New Space Found Inside Great Pyramid

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November 2, 2017

The Great Pyramid at Giza has revealed yet another secret. A team of scientists using space-age technology has revealed the presence of a hidden space.

Pharaoh Khufu's grandest achievement, more than 450 tall, was built more than 4,000 years ago and was sealed until A.D. 820. Those who opened the pyramid found three chambers inside, connected by a large corridor known as the Grand Gallery. The Queen's chamber is at the center of the pyramid; the King's chamber is above that; and another chamber is below the base.

Until now, searches for other chambers have proved fruitless. Reliable recordings of construction methods have not survived, nor have building plans.

A team of scientists from Japan's Nagoya University and KEK physics lab have employed a host of new technologies combined with the use of cosmic rays; the result was a previously unknown space, which researchers are not sure is a chamber or a corridor.

The cosmic rays were muons, rays produced in Earth's atmosphere that can penetrate rock. The scientific team collected a monograph, a snapshot of the cosmic ray, along with specialised software and other high-tech collection techniques to take a "picture" of the Great Pyramid's interior. The resulting pattern of solid rock revealed spaces where the known chambers were and also a void previously unknown, directly above the Grand Gallery. The picture is of a low resolution, though, and so scientists still do not have a clear picture of what they have discovered.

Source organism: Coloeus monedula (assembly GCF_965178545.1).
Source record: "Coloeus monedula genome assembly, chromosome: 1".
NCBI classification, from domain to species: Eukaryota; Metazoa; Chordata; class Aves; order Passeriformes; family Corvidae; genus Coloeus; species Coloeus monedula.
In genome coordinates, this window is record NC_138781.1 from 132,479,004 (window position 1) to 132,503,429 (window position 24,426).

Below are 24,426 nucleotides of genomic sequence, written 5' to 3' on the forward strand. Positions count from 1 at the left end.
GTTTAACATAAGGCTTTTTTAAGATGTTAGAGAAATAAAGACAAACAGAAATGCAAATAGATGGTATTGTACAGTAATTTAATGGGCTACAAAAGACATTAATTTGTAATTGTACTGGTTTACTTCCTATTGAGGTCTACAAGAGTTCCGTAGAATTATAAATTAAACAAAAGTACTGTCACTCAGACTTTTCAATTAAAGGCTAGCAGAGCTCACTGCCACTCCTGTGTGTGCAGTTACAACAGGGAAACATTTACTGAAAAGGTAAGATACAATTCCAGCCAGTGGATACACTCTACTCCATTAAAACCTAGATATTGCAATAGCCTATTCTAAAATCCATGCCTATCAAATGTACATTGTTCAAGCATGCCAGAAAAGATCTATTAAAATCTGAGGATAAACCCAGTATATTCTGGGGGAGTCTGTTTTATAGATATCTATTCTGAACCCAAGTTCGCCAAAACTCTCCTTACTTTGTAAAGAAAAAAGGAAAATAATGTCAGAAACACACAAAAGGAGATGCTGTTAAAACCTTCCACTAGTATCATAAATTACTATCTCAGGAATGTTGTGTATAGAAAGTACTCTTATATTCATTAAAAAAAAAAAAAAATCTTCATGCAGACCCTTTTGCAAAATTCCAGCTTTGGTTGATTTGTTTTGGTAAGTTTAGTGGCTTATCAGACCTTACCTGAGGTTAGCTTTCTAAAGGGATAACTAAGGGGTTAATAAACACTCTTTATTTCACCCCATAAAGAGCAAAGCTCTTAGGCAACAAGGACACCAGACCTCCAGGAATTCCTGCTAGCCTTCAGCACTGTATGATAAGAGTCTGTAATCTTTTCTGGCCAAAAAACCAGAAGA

The Great Pyramid is protected and sealed, so human intervention isn't a possibility. Other technical investigations in previous years have revealed hints of what might be inside. In 2011, a U.K. researchers sent a snake-like robot into a tunnel inside the Great Pyramid, sending back a few images but not discovering anything new of significance.

The researchers who found the void have concluded that it must have been hidden by the pyramid-builders, heightening speculating that the space might be hiding or protecting something.

It could be another example of something known. The Great Pyramid does contain some small compartments that historians think were incorporated in order to help support the stone and avoid collapse. The newly discovered "void" is larger than those known compartments.

Muography has also been used in recent years to investigate interiors of glaciers and volcanoes and, more famously, the inside of the failed nuclear reactors at Japan's Fukushima Dai-ichi Nuclear Power Plant.

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